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The Archer's Tale (The Grail Quest, Book 1) Paperback – November 8, 2005


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Product Details

  • Paperback: 374 pages
  • Publisher: HarperCollins; Reprint edition (November 8, 2005)
  • Language: English
  • ISBN-10: 0060935766
  • ISBN-13: 978-0060935764
  • Product Dimensions: 5.3 x 0.9 x 8 inches
  • Shipping Weight: 9.1 ounces (View shipping rates and policies)
  • Average Customer Review: 4.3 out of 5 stars  See all reviews (308 customer reviews)
  • Amazon Best Sellers Rank: #37,771 in Books (See Top 100 in Books)

Editorial Reviews

From Publishers Weekly

The young archer Thomas of Hookton joins the forces of King Edward III to fight against France in Cornwell's latest, which takes place in the mid-14th century at the beginning of the Hundred Years War. Thomas, a brilliant, handsome warrior who combines physical strength and skill with the bow, survives the pillaging of his village to become an archer and then rescues a female counterpart known as the Blackbird after she's nearly raped by Sir Simon Jekyll during one of the troop's raids in France. The nobleman becomes Thomas's chief rival as Jekyll continues to pursue the Blackbird, and Thomas is finally cast out of his unit after failing to kill Jekyll in an ill-conceived assassination attempt. He recovers to join and couple with the Blackbird, making his way through France and parlaying his skills into a royal pardon even as his opportunistic partner leaves him for the libidinous Prince of Wales. The three members of Cornwell's romantic triangle eventually meet during a huge climactic battle at Cr‚cy, where Thomas must face up to a demanding family legacy involving a quest for a special lance. Cornwell has been down this path many times before, and he's a consummate pro when it comes to plying the tried-and-true combination of heroic characters; a fast-moving, action-packed plot; and enough twists and turns to keep the narrative from lapsing into formula. He uses his historical expertise judiciously as well. This book mark the beginning of a promising new series that brings an intriguing period to life. (Oct. 9)Forecast: Cornwell, the author of the Richard Sharpe series, set during the Napoleonic Wars, has a strong and growing U.S. fan base. The Archer's Tale, already a bestseller in Britain, should strengthen his hold on the Patrick O'Brian crowd.

Copyright 2001 Cahners Business Information, Inc.

--This text refers to an out of print or unavailable edition of this title.

From Library Journal

Already a best seller in England under the title Harlequin, this novel is the opening salvo of a new series by the author of the well-known Richard Sharpe books (e.g., Sharpe's Trafalgar). Set in the early 1400s at the beginning of the Hundred Years War between England and France, this novel depicts one of the most bloody and violent periods in the history of conflict between these two nations. After the theft of the treasure of Hookton, a broken lance thought to have been the weapon St. George used to slay the dragon, young Thomas, the bastard son of the village priest and a skilled longbowman, joins the English army in hopes of recovering the relic. Instead, he finds himself caught up in the invasion of France. Cornwell has crafted an extremely well-written novel, grounded in actual historic events. As in the Sharpe books, Cornwell's battle scenes are particularly memorable. This series, however, promises to be a bit meatier. More attention is paid to fascinating secondary characters and the roles they play in the political, religious, and social arenas of the time. Highly recommended.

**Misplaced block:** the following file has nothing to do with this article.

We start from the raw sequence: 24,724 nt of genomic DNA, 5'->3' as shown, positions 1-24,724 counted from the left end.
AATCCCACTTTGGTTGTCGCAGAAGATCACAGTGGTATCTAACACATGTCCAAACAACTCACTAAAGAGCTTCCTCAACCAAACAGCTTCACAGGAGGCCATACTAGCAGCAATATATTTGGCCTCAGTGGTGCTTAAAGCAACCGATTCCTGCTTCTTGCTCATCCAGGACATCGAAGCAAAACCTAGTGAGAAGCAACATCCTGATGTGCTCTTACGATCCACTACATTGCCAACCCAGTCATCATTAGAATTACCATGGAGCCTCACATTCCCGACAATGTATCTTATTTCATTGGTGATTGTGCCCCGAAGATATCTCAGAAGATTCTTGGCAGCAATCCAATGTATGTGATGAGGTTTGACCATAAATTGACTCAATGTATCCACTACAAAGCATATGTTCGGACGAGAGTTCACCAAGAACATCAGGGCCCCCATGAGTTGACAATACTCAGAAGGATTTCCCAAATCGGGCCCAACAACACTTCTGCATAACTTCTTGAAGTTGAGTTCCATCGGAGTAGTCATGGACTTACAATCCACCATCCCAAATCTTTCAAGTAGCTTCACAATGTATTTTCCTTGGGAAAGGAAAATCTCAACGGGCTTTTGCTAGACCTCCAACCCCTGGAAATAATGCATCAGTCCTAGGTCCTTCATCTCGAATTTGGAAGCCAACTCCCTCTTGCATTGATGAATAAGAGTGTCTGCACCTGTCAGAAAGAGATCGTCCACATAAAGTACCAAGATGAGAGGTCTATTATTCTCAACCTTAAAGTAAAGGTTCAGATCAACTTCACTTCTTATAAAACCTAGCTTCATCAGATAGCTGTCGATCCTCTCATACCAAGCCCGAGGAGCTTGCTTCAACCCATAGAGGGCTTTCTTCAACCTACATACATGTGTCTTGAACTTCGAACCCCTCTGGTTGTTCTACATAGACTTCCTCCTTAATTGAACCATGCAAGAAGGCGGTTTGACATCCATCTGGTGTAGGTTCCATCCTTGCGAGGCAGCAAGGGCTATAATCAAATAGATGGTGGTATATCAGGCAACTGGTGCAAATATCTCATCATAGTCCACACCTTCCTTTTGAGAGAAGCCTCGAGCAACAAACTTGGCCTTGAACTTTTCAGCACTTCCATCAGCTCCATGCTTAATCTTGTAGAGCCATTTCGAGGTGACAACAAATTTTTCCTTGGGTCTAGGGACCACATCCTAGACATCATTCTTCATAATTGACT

- Jane Baird, Anchorage Municipal Libs., AK
Copyright 2001 Reed Business Information, Inc. --This text refers to an out of print or unavailable edition of this title.

More About the Author

Bernard Cornwell was born in London in 1944 - a 'warbaby' - whose father was a Canadian airman and mother in Britain's Women's Auxiliary Air Force. He was adopted by a family in Essex who belonged to a religious sect called the Peculiar People (and they were), but escaped to London University and, after a stint as a teacher, he joined BBC Television where he worked for the next 10 years. He began as a researcher on the Nationwide programme and ended as Head of Current Affairs Television for the BBC in Northern Ireland. It was while working in Belfast that he met Judy, a visiting American, and fell in love. Judy was unable to move to Britain for family reasons so Bernard went to the States where he was refused a Green Card. He decided to earn a living by writing, a job that did not need a permit from the US government - and for some years he had been wanting to write the adventures of a British soldier in the Napoleonic wars - and so the Sharpe series was born. Bernard and Judy married in 1980, are still married, still live in the States and he is still writing Sharpe.

Customer Reviews

I look forward to reading the other books in this series.
Michael Egley
All of Bernard Cornwell's novels bring history alive, embellishing the historical record with engaging story lines and colorful characters.
Gary Griffiths
This is one of the books that you just can't stop reading, if you like the long bow, its a must read.
Lucas Galli

Most Helpful Customer Reviews

70 of 73 people found the following review helpful By charles falk VINE VOICE on October 15, 2001
Format: Hardcover